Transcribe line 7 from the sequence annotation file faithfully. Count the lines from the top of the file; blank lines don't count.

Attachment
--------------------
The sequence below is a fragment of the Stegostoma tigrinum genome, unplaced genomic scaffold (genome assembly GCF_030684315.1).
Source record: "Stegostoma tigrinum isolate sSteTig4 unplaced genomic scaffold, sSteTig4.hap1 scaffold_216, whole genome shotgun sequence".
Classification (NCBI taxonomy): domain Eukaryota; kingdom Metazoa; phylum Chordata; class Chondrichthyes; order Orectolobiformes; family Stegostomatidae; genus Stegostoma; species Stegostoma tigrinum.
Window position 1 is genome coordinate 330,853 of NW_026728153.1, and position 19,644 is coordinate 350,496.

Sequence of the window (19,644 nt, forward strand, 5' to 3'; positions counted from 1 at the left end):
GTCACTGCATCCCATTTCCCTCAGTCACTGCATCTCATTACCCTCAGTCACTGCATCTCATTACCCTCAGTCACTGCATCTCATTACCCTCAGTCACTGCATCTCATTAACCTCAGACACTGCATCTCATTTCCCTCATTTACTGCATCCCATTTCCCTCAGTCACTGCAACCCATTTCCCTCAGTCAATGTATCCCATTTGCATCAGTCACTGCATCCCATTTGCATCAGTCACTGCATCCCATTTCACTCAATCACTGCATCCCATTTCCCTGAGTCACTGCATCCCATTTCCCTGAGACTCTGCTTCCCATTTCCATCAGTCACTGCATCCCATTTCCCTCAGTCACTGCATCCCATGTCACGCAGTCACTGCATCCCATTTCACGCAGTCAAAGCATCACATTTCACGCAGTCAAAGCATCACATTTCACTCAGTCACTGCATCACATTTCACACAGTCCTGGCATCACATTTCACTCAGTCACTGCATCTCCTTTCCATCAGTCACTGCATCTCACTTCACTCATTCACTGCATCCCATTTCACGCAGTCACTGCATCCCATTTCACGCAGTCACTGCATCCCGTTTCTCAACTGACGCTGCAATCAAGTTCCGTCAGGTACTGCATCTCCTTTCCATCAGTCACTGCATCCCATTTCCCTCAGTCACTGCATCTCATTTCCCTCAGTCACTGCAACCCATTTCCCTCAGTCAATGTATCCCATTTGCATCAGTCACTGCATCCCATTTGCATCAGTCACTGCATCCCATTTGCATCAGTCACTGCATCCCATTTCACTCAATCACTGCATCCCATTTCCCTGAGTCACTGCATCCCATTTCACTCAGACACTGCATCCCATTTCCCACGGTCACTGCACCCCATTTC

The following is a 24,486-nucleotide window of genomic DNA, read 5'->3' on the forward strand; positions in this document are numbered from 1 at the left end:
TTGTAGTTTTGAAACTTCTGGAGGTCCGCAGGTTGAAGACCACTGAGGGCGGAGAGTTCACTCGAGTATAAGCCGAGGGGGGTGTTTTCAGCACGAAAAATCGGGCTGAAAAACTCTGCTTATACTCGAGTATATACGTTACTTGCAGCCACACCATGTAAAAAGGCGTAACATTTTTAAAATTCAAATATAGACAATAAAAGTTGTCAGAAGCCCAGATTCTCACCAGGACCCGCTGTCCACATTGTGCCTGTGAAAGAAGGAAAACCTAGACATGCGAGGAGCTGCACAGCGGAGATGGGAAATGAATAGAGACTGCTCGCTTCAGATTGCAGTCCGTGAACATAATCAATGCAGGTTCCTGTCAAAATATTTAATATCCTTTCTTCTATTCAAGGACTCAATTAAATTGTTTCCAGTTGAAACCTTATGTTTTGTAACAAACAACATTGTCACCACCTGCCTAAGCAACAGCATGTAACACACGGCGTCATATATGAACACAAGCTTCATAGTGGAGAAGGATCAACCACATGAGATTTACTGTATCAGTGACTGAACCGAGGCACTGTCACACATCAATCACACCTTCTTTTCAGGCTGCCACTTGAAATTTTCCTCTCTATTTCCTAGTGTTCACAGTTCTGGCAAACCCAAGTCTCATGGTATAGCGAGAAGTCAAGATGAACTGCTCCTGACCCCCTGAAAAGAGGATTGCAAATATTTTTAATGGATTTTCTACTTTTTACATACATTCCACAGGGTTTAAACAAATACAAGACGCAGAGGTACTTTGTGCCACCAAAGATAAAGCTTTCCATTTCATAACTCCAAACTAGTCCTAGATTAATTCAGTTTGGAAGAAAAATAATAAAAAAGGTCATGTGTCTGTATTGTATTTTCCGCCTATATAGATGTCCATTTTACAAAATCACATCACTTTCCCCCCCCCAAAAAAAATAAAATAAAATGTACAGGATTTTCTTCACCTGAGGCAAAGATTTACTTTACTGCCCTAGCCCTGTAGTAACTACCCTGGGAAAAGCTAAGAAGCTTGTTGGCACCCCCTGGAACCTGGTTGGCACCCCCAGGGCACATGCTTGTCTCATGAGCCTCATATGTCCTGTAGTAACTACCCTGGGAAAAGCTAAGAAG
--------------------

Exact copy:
The following is a 24,486-nucleotide window of genomic DNA, read 5'->3' on the forward strand; positions in this document are numbered from 1 at the left end: